Is our current political system crumbling under the weight of climate change? Are our traditional values and ideologies inadequate for framing environmental issues? Together with my supervisor at the University of British Columbia in Vancouver, I explored new ways of thinking about the politics and ethics of climate change and the environment. The aim with my research at UBC was to expand on our traditional political scales, such as left to right and libertarian to authoritarian, to accommodate for those values and debates inherent in environmental discourse.
A recurring theme in my research has been nature. Some argue that nature only has instrumental value. That is, it only has value because it is able to serve the good of humans. Nature has provided that food and fuel necessary for human survival and development. Others will argue that on top of this, nature also has intrinsic value. They argue that there is something inherent in nature that is valuable and good, independent from the services it can provide human beings. This position can motivate efforts to conserve and protect forests, lakes, or certain animal or plant species.
The debate between these two perspectives will probably go unresolved and will continue to influence environmental politics across the world. Should efforts be focused on anthropocentric policies or on policies that also take into consideration the protection of nature? Philosophical debates aside, I gained an immense enjoyment from having access to such beautiful nature and wilderness throughout my month in Vancouver. Living in Vancouver, you are never far away from beautiful and wild nature. On the UBC campus, you are surrounded by it. You have the beautiful Pacific Spirit Regional Park with several trails and rich vegetation. You also have the many beaches, which you are rewarded with after a gruelling climb down through the forest. And of course, you have the mountains in the distance.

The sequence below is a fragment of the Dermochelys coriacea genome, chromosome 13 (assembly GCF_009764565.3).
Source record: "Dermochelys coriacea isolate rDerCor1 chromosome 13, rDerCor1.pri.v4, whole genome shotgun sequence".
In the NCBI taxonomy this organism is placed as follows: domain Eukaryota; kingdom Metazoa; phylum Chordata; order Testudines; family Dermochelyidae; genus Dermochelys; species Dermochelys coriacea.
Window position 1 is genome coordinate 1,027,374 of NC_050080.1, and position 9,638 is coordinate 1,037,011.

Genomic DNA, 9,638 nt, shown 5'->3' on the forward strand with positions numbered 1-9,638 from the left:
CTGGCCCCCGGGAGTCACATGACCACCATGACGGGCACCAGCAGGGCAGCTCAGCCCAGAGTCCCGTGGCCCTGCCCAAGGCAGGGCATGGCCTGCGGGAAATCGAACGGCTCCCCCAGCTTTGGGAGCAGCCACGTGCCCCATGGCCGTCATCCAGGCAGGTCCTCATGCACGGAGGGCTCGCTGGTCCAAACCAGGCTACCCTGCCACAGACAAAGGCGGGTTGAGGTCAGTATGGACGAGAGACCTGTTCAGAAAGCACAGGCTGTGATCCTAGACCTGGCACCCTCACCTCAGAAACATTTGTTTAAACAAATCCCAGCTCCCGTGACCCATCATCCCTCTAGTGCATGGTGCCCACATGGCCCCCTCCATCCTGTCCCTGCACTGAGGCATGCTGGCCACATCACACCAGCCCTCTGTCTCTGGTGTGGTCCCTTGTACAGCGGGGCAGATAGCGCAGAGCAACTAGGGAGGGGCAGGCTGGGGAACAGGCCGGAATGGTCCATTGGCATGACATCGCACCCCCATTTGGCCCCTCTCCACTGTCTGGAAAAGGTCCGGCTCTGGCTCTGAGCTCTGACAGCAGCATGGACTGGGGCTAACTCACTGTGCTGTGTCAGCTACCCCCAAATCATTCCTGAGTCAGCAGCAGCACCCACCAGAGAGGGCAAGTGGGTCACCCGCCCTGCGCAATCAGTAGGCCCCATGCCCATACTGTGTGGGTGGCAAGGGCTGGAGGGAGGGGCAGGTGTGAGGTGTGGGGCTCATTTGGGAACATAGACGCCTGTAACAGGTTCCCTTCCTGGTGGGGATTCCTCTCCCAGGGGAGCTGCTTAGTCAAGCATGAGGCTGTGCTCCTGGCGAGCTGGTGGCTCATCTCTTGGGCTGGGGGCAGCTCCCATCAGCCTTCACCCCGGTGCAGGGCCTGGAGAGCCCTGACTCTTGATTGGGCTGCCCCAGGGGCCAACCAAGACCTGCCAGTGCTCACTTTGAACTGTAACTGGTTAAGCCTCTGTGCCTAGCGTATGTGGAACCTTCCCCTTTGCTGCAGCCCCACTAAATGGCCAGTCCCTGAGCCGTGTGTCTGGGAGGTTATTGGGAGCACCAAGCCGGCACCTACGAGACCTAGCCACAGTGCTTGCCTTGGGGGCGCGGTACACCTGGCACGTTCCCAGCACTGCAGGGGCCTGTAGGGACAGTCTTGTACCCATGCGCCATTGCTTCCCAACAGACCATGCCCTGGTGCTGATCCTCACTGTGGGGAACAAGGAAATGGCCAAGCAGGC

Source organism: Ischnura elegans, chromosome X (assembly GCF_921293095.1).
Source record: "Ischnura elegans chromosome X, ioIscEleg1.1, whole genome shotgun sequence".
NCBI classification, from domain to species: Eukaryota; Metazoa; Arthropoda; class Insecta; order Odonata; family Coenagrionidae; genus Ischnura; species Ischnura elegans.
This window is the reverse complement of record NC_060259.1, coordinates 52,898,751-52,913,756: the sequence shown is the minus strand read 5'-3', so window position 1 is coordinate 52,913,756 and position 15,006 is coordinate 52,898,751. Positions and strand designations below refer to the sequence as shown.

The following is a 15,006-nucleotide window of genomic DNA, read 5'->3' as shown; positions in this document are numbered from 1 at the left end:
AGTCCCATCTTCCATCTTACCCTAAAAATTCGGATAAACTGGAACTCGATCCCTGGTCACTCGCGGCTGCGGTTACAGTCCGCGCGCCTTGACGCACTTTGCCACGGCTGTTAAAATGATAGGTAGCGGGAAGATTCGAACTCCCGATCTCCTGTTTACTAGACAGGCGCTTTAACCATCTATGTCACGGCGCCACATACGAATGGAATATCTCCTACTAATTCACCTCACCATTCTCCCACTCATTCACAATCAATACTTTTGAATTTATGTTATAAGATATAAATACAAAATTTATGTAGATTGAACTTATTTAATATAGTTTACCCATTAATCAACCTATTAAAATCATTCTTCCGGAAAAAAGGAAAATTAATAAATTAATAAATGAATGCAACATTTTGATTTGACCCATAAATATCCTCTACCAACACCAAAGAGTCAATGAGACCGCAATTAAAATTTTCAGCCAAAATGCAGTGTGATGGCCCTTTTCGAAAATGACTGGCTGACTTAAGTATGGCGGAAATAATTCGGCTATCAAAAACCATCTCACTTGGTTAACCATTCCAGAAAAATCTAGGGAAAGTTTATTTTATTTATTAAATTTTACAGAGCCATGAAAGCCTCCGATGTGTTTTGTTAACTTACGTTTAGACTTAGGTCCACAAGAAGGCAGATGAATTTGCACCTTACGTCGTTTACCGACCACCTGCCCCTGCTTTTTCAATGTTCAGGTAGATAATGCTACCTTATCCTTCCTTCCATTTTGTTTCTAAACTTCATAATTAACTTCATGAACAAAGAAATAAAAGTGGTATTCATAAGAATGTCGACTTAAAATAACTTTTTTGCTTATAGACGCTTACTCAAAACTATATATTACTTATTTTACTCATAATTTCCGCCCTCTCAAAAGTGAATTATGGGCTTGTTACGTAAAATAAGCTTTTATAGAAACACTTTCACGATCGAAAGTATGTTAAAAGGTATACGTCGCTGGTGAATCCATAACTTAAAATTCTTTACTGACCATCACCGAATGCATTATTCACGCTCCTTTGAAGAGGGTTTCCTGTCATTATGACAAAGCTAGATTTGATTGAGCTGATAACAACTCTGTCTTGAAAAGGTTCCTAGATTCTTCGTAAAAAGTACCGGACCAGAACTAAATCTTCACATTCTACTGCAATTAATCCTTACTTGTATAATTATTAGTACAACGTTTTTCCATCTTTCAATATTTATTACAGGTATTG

Before I left for Vancouver, I was nervous. I had never been to Canada before and I had a new culture and city to navigate all on my own. Since I was conducting individual research, I was also worried about the absence of a social context. But I quickly realized that wherever you go, university campuses are welcoming and inclusive spaces for anyone who shows up. I found great enjoyment from meeting with academics in my field of interest as well as other students from vastly different fields also doing the Visiting International Research Student program. Lastly, I also enjoyed the context that the surrounding nature offered. I learned the value of exploring and learning about the natural environments around you. I enjoyed doing trips on my own and found that spending time in forests, in the mountains, or on a wild beach made me feel relaxed and calm. This insight is definitely something I will try to carry forward as I return for one final and potentially hectic year in Edinburgh.
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